Welding, electrical wiring, troubleshooting a small engine and calculating watershed runoff. Within a few hours, a team of four William Blount High School students had an opportunity to compete against the best students in the nation last month in all those types of agricultural mechanics.

For the third time in the past quarter century, Billy Coning’s students from William Blount took first place at the state level and competed at the national FFA convention, this year in Indianapolis.

“We finish second a lot,” Coning said, and in fact the team finished second at a regional competition this year.

The team part of the competition at the state level was something the William Blount students know a lot about: setting up an irrigation system, from plumbing to an electric timer.

“We know a lot about irrigation, simply because we do a lot of stuff here at the school with irrigation in our gardens and our greenhouses,” Coning said.

After the state win, William Blount had to replace half its team, because Wolf Dodson and Brentley Riddle had graduated.

Thomas French and Chase Tilley were joined instead by fellow seniors Connor Bright and Casey Smith.

Nothing can replace the experience of having previously been to a competition, Coning said, comparing it to practicing basketball without ever playing in a game.

“A lot of time it’s about problem solving, managing your time, working as a team,” the teacher explained.

“Employers are looking for team players able to think fast on their feet, and if they’re confronted with a problem be able to come up with a solution,” Coning said, and the competition shows much of that.

Because of the team nature of the competition, the students can’t have only one skill, and the four who went to Indianapolis each brought his own talents plus a team work ethic.

In William Blount’s Agriculture Biosystems and Engineering class, students learn to work with metal, wood, plumbing and electronics. That gives students an opportunity to find not only what they enjoy but also for what they have an affinity, Coning said.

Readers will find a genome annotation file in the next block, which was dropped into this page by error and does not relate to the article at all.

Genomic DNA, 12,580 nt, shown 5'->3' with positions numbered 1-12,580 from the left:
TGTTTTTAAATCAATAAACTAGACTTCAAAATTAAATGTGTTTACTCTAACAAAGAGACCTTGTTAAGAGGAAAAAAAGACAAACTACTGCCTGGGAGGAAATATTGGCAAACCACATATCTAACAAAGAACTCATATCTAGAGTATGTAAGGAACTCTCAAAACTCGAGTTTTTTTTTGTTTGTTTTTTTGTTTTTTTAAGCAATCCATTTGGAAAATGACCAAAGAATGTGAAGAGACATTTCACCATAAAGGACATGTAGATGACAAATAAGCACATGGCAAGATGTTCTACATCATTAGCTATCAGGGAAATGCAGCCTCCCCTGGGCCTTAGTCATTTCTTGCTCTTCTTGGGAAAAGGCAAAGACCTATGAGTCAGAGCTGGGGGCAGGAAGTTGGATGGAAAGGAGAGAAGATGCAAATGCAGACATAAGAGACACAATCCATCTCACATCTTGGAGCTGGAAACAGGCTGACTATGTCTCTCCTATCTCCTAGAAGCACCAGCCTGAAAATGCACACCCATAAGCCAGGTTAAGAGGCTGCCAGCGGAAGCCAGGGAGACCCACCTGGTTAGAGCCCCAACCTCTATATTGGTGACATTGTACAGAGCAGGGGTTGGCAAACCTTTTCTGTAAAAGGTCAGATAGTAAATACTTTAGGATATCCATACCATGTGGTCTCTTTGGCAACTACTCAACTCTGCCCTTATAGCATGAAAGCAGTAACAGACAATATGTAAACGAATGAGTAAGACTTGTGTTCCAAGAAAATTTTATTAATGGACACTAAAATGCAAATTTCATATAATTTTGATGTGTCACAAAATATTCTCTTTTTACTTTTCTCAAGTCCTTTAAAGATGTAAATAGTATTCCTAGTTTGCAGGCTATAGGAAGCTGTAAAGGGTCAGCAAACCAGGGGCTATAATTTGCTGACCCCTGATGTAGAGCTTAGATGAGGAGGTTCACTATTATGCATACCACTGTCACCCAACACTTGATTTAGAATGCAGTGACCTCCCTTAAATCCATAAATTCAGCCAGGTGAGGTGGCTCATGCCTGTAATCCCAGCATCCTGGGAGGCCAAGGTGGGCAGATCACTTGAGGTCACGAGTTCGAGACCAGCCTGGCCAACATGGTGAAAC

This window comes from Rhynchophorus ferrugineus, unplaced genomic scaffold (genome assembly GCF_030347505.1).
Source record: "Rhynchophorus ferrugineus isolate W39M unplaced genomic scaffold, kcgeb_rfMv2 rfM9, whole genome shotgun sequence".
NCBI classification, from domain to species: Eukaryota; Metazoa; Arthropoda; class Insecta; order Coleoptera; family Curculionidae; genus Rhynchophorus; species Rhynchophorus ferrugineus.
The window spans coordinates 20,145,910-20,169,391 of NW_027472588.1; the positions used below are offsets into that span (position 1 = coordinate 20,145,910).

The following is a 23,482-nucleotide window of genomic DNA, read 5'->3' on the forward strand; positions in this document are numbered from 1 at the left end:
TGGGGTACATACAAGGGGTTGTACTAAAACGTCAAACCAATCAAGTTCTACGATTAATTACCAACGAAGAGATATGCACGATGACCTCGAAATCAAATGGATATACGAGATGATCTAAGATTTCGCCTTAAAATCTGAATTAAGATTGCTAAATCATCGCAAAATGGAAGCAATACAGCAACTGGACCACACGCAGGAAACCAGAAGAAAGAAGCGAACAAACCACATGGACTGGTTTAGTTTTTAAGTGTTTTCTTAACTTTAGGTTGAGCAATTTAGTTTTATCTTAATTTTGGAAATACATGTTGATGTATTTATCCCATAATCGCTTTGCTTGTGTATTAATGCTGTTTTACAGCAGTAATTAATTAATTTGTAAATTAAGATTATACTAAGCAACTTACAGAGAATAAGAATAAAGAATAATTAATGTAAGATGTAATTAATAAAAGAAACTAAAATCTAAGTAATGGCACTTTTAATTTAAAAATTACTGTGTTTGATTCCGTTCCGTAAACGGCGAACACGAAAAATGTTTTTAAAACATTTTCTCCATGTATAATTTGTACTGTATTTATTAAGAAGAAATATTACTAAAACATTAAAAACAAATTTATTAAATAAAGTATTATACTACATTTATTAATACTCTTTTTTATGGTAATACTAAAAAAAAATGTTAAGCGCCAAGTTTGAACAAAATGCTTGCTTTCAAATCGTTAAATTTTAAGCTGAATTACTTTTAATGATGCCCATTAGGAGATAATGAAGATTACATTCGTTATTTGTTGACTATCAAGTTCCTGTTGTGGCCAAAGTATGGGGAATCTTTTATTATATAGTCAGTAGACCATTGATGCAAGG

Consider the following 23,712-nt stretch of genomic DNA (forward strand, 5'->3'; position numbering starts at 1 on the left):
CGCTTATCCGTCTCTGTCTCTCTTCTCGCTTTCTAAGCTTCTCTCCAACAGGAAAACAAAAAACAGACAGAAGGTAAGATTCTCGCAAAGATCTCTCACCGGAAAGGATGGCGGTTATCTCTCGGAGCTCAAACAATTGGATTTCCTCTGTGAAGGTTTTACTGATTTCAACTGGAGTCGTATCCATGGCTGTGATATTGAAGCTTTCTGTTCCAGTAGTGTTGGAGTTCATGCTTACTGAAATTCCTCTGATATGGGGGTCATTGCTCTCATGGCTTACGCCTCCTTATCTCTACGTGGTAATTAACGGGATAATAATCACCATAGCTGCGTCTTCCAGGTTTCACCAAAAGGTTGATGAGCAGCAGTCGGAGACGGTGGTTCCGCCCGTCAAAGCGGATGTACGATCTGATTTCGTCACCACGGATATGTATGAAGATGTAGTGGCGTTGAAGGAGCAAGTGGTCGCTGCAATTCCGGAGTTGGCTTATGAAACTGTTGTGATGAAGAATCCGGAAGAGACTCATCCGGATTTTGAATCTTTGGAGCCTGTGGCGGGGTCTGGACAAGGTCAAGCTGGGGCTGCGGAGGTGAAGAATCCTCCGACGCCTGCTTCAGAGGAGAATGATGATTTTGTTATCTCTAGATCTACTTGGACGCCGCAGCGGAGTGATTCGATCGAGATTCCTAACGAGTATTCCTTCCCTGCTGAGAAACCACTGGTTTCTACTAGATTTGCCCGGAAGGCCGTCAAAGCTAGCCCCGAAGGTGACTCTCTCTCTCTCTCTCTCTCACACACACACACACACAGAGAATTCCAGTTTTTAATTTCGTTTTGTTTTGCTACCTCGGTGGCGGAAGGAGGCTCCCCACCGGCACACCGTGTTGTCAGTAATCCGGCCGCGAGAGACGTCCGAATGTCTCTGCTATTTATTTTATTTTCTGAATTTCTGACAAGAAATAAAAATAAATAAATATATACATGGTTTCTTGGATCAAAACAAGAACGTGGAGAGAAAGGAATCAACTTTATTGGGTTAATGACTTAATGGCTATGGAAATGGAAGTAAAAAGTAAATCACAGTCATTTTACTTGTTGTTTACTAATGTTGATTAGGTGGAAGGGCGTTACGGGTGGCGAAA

The class also takes subjects such as chemistry and physics from the abstract to the real world.

At the national competition, the students had to complete a written test and a team activity, which this year involved identifying motor parts and servicing an engine with a water pump. In the 90 minutes for the team activity they also had to write a report about it.

“That was college-level material they were actually doing in the contest,” Coning said of the written exam. “Connor made a perfect score, and Thomas missed one question.”

Then each student alone completed five individual skills, with 25 minutes for each.

They performed a stick weld on two pieces of pipe, calculated slope and watershed runoff, wired a breaker for a MIG welder, troubleshooted a Caterpillar Skid Steer loader and assembled a small motor. Competitors not only needed to show their skills but also follow safety procedures or risk forfeiting points.

To prepare, the teens studied written tests from previous years and the Skid Steer manual, plus memorized formulas.

“It was rough,” Chase said, but still fun.

The William Blount team finished 35 out of 47 in Indianapolis. Coning noted that many of the top teams came from smaller high schools in agricultural communities, where most of the students take the ag classes.

Connor took Coning’s class this semester primarily to prepare for the competition, but it has steered him toward a potential career. “I really like electrical more than anything. I think it’s cool how it works,” he said. “I might want to go to college to be an electrical engineer.”

“I regret not taking more of these classes,” he said of his experience in the career and technical education program.

Thomas is definite about his plans after high school. “I’m going to be a diesel mechanic for Caterpillar,” said the teen, who grew up working with is dad on classic cars.

Casey, whose family owns a farm in Friendsville, likes hands-on work, too. “I’m thinking about going to Tennessee Tech in mechanical engineering,” he said.

Chase plans to have his own farm one day, but firefighting is in his immediate future. He joined the Friendsville Volunteer Fire Department last year and plans to attend the Tennessee Fire Service and Codes Enforcement Academy in Bell Buckle before heading to Walters State Community College to earn a degree in fire science. “I love being in the fire service, and I love helping people,” he said.

“If you don’t know what you want to do, this shop has everything,” Thomas said in the area where other students were working on projects.

As for Coning, Thomas said, “He’s an ag teacher, but he knows everything.” If he doesn’t know an answer, he’ll help a student find it and explain it. Before the competition Coning worked with Connor to develop an equation to calculate an amount of antifreeze needed.

“He’s irreplaceable,” Thomas said.

Amy Beth earned her degree from West Virginia. She joined The Daily Times in 2016 on the education beat covering Alcoa, Maryville and Blount County school systems.

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